Regional wars like those in Ukraine and Gaza take place within a context that includes two giant challenges: the presence of nuclear weapons and the global climate emergency. Both share a fateful interdependency. In the case of the weapons, no one will win if deterrence breaks down. The nuclear weapons states, depending upon deterrence to work forever, must rely upon the professionalism of each other’s military personnel, the accuracy and infallibility of their computers, and strength of their safeguards. The system is set up to fail eventually because human error is inevitable.

Interdependency is also the operative context for climate: global systems like the warming process can only be slowed by means of what we all agree to do together to maintain the health of the whole. In both cases, nuclear and climate, my health and security depend upon what you do and vice versa. This is a paradigm shift that has not fully sunk in to mainstream thinking worldwide.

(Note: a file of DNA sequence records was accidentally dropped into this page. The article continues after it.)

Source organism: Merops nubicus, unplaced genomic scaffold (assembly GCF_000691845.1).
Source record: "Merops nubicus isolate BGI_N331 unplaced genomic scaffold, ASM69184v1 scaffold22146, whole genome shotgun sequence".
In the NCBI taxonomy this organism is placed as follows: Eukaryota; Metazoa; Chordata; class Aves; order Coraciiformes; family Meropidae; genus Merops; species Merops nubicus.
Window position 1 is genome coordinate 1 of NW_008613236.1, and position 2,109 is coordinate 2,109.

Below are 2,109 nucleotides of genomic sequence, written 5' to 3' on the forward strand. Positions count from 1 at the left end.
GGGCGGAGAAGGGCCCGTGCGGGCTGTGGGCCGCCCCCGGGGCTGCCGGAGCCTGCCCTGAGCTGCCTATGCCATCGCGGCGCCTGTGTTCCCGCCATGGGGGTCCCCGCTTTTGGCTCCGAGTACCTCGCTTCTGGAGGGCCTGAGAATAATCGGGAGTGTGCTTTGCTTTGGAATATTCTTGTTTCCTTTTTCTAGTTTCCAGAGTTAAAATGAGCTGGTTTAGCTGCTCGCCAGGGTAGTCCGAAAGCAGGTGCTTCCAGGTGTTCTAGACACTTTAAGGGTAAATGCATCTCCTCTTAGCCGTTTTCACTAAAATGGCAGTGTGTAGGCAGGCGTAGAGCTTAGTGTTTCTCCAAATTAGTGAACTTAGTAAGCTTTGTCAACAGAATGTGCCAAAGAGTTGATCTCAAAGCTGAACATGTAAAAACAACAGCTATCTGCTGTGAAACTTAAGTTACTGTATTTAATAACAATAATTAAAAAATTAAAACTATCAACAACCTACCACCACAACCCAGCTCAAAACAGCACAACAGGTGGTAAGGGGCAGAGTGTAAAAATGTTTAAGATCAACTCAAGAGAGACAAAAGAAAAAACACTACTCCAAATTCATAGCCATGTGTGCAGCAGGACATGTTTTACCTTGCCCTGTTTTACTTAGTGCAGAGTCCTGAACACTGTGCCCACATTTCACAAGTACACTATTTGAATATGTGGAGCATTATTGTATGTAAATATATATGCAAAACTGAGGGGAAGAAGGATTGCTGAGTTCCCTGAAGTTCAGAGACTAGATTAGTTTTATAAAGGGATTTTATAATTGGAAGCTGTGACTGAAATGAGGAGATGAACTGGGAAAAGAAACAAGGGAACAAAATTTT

In this nuclear/climate moment it becomes crucial as never before to understand the psychological process of enemy-imaging. Dehumanizing our adversaries makes the inevitable eventual breakdown of nuclear deterrence that much more likely and international cooperation to mitigate climate effects that much more difficult. Our minds put things into boxes which are too abstract to fit reality: we brand Iran as evil, while their total population consists of 75 million men, women and children with similar aspirations for security and fulfillment. 

2000 years ago an itinerant Jewish preacher reminded us that the rain falls on the just and the unjust (sort of like bombs). Solzhenitsyn famously wrote the best gloss on this: